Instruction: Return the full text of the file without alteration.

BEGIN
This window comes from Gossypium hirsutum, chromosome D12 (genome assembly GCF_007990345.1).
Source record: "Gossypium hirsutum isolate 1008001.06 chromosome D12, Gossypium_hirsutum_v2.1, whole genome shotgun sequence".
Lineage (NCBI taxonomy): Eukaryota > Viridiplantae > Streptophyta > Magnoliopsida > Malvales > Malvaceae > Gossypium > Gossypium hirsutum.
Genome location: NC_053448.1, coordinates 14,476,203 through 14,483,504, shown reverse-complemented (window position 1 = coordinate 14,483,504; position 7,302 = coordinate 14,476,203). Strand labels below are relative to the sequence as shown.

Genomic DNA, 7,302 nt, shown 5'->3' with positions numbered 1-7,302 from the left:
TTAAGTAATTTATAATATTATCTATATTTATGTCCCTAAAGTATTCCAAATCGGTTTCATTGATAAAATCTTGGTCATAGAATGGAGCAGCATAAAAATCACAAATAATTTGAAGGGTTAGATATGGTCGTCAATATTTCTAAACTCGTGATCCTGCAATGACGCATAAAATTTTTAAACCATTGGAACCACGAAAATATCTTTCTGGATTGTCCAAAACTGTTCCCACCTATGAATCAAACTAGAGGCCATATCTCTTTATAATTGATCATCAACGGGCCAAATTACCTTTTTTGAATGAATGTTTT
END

This window comes from Gossypium hirsutum, chromosome D12 (genome assembly GCF_007990345.1).
Source record: "Gossypium hirsutum isolate 1008001.06 chromosome D12, Gossypium_hirsutum_v2.1, whole genome shotgun sequence".
Lineage (NCBI taxonomy): Eukaryota > Viridiplantae > Streptophyta > Magnoliopsida > Malvales > Malvaceae > Gossypium > Gossypium hirsutum.
Genome location: NC_053448.1, coordinates 14,476,203 through 14,483,504, shown reverse-complemented (window position 1 = coordinate 14,483,504; position 7,302 = coordinate 14,476,203). Strand labels below are relative to the sequence as shown.

Genomic DNA, 7,302 nt, shown 5'->3' with positions numbered 1-7,302 from the left:
TTAAGTAATTTATAATATTATCTATATTTATGTCCCTAAAGTATTCCAAATCGGTTTCATTGATAAAATCTTGGTCATAGAATGGAGCAGCATAAAAATCACAAATAATTTGAAGGGTTAGATATGGTCGTCAATATTTCTAAACTCGTGATCCTGCAATGACGCATAAAATTTTTAAACCATTGGAACCACGAAAATATCTTTCTGGATTGTCCAAAACTGTTCCCACCTATGAATCAAACTAGAGGCCATATCTCTTTATAATTGATCATCAACGGGCCAAATTACCTTTTTTGAATGAATGTTTT